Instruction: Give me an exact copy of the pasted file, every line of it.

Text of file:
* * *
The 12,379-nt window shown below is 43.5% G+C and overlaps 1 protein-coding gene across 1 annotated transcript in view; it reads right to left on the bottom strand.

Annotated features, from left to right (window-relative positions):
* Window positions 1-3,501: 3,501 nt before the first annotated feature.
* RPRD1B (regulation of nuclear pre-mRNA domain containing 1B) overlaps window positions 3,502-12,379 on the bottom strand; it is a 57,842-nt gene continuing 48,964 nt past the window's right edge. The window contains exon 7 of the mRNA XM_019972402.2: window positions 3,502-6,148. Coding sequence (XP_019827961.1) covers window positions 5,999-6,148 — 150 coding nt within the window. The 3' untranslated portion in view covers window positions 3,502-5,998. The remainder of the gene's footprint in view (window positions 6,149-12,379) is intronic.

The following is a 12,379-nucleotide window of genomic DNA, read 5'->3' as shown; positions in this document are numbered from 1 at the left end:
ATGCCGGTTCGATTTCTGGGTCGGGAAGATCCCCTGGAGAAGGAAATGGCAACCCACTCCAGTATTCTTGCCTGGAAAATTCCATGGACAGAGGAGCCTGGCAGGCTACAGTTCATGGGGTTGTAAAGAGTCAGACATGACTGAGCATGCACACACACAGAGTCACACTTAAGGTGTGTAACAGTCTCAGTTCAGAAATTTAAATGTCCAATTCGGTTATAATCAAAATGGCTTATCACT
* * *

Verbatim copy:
The 12,379-nt window shown below is 43.5% G+C and overlaps 1 protein-coding gene across 1 annotated transcript in view; it reads right to left on the bottom strand.

Annotated features, from left to right (window-relative positions):
* Window positions 1-3,501: 3,501 nt before the first annotated feature.
* RPRD1B (regulation of nuclear pre-mRNA domain containing 1B) overlaps window positions 3,502-12,379 on the bottom strand; it is a 57,842-nt gene continuing 48,964 nt past the window's right edge. The window contains exon 7 of the mRNA XM_019972402.2: window positions 3,502-6,148. Coding sequence (XP_019827961.1) covers window positions 5,999-6,148 — 150 coding nt within the window. The 3' untranslated portion in view covers window positions 3,502-5,998. The remainder of the gene's footprint in view (window positions 6,149-12,379) is intronic.

The following is a 12,379-nucleotide window of genomic DNA, read 5'->3' as shown; positions in this document are numbered from 1 at the left end:
ATGCCGGTTCGATTTCTGGGTCGGGAAGATCCCCTGGAGAAGGAAATGGCAACCCACTCCAGTATTCTTGCCTGGAAAATTCCATGGACAGAGGAGCCTGGCAGGCTACAGTTCATGGGGTTGTAAAGAGTCAGACATGACTGAGCATGCACACACACAGAGTCACACTTAAGGTGTGTAACAGTCTCAGTTCAGAAATTTAAATGTCCAATTCGGTTATAATCAAAATGGCTTATCACT